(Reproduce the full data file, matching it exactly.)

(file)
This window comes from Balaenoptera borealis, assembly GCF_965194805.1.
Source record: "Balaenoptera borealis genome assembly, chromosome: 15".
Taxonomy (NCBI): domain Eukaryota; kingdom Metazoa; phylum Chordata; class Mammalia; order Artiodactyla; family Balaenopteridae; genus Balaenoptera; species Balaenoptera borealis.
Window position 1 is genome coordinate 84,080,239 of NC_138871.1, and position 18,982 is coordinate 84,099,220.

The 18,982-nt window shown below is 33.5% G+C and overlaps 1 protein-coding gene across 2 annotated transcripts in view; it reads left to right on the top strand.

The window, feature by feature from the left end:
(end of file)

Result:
This window comes from Balaenoptera borealis, assembly GCF_965194805.1.
Source record: "Balaenoptera borealis genome assembly, chromosome: 15".
Taxonomy (NCBI): domain Eukaryota; kingdom Metazoa; phylum Chordata; class Mammalia; order Artiodactyla; family Balaenopteridae; genus Balaenoptera; species Balaenoptera borealis.
Window position 1 is genome coordinate 84,080,239 of NC_138871.1, and position 18,982 is coordinate 84,099,220.

The 18,982-nt window shown below is 33.5% G+C and overlaps 1 protein-coding gene across 2 annotated transcripts in view; it reads left to right on the top strand.

The window, feature by feature from the left end: